- New research reveals that fewer than one in five people are able to successfully hold others accountable for delivering on expectations in the workplace.
- Partners In Leadership, an accountability training and culture change company, conducted the research, called the Workplace Accountability Study.
- 82% of respondents admitted that they have "limited to no" ability to hold others accountable successfully. On the other hand, 91% of respondents said they would rank “improving the ability to hold others accountable in an effective way” as one of the top leadership development needs of their organization.
Roger Connors and Tom Smith, founders of Partners In Leadership, say that no matter how you slice the data, it’s clear that nearly everyone struggles with what may be the most prevalent organizational deficiency today—the ability to hold others accountable.
Their advice? They offer three suggestions in the article:
- Frame the expectation and give it meaning: When you sit down with someone to create an expectation, make sure you’ve framed it up in a way that clearly defines what is expected. Be sure to share the “why” behind it.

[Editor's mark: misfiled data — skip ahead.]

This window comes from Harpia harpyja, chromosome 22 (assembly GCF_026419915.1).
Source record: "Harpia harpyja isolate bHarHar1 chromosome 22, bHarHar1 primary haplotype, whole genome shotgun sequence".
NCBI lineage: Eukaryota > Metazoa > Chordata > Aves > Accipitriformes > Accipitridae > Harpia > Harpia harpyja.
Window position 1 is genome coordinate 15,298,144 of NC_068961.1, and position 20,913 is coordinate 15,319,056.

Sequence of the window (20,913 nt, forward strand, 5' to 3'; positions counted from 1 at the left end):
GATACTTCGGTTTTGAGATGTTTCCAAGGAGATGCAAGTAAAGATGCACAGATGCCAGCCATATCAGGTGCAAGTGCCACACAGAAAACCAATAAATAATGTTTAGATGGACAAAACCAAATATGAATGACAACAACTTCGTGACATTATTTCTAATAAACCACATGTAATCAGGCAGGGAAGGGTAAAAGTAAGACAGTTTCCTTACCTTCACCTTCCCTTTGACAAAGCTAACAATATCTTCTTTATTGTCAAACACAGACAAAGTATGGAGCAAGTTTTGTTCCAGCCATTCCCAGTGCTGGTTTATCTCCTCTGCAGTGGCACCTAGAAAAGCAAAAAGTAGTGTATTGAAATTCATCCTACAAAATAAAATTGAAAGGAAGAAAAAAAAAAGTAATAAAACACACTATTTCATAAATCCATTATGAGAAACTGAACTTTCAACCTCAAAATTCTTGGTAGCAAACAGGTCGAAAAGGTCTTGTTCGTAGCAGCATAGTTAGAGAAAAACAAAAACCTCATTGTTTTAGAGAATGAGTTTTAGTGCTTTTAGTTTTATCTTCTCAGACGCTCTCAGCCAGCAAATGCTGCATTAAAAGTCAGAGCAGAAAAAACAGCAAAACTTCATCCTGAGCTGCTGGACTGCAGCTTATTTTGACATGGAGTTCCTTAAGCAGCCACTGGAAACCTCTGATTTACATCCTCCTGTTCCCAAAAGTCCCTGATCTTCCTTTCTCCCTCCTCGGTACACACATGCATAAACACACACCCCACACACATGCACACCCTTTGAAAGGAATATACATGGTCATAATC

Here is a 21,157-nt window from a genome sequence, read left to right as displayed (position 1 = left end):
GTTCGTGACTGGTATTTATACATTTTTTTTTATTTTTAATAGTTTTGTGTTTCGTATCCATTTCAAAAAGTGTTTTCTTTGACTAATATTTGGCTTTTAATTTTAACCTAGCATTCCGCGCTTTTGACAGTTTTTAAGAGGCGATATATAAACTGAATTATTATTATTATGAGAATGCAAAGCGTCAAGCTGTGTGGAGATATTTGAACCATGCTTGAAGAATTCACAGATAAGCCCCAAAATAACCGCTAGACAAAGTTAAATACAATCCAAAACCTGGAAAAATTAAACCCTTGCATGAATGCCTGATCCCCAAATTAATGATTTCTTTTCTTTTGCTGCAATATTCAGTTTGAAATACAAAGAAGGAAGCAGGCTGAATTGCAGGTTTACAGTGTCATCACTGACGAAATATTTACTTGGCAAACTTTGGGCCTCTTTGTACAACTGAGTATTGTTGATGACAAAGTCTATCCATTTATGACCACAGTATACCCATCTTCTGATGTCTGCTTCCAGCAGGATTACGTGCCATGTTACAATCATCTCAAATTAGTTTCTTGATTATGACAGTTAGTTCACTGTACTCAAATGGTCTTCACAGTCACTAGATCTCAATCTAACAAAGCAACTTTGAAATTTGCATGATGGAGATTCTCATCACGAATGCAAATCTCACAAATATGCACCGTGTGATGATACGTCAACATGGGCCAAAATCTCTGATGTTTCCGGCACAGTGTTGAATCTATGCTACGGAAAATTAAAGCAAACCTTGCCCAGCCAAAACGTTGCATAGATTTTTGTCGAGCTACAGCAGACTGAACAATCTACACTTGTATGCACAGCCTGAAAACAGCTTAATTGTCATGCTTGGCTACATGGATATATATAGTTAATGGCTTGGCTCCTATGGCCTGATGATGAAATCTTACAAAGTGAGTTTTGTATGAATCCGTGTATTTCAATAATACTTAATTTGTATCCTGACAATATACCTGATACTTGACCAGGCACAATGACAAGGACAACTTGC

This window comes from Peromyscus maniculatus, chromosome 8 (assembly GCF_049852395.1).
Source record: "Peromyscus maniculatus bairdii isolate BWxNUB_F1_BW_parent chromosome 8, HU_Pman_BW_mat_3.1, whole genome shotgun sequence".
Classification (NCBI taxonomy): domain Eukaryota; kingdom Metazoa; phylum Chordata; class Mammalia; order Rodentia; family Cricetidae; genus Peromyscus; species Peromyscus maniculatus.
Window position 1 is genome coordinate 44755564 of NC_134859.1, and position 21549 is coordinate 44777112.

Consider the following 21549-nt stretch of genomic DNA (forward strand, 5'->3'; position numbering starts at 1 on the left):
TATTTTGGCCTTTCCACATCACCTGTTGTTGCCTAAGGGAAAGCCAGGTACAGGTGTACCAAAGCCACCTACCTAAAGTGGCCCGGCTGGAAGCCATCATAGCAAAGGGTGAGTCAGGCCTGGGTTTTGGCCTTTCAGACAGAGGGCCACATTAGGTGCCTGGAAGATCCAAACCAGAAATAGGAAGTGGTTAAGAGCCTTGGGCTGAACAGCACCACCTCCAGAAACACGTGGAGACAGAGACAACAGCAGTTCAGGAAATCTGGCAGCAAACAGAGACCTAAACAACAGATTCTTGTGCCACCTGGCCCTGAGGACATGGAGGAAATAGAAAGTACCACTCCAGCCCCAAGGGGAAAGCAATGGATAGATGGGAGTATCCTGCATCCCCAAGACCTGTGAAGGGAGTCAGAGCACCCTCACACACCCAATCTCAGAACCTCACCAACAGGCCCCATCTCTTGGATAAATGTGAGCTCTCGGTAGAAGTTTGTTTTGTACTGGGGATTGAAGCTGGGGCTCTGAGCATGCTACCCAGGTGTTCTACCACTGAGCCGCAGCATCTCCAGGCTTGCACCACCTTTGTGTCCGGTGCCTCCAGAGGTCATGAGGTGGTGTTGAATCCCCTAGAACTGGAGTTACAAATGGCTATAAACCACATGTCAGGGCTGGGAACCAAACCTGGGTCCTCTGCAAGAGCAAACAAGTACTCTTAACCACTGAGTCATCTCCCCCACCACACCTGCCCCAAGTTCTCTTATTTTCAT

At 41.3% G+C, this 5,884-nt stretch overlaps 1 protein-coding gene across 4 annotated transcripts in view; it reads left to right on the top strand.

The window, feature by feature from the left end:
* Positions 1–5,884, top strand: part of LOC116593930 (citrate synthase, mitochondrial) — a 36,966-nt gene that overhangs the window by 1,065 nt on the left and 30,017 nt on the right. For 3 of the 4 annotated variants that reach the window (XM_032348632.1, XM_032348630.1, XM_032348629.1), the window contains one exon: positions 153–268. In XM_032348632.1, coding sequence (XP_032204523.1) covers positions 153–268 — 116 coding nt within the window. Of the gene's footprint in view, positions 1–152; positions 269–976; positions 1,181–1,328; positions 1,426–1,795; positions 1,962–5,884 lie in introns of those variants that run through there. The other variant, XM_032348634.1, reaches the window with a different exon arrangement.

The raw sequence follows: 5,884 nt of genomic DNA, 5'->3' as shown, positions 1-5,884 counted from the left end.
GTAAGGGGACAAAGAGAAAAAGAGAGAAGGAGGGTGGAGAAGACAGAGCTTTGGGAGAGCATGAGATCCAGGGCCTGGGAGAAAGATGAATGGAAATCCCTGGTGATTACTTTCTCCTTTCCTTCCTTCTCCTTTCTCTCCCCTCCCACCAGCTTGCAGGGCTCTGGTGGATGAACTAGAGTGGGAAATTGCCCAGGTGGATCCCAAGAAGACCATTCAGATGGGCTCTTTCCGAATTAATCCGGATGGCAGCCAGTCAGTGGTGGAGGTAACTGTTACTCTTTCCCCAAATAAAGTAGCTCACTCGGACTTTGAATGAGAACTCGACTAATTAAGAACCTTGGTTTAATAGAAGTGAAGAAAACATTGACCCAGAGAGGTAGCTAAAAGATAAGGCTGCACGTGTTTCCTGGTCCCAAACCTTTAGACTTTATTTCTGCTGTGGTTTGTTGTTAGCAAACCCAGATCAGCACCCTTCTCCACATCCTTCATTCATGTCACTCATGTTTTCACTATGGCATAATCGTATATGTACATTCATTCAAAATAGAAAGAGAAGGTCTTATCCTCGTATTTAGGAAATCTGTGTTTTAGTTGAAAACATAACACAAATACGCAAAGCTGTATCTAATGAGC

- Make it repeatable: Make the expectation memorable by making it repeatable using abbreviations, a rhyme, or some other mnemonic. For example, if you need sales improved by 25% by the end of the second quarter, you can both agree to “25 by Q2” as a simple, repeatable expectation to create clarity and make the expectation memorable and measurable.
- Set “by-whens:” When setting an expectation, mutually agree on key dates (and times), such as a follow-up meeting or completion deadline.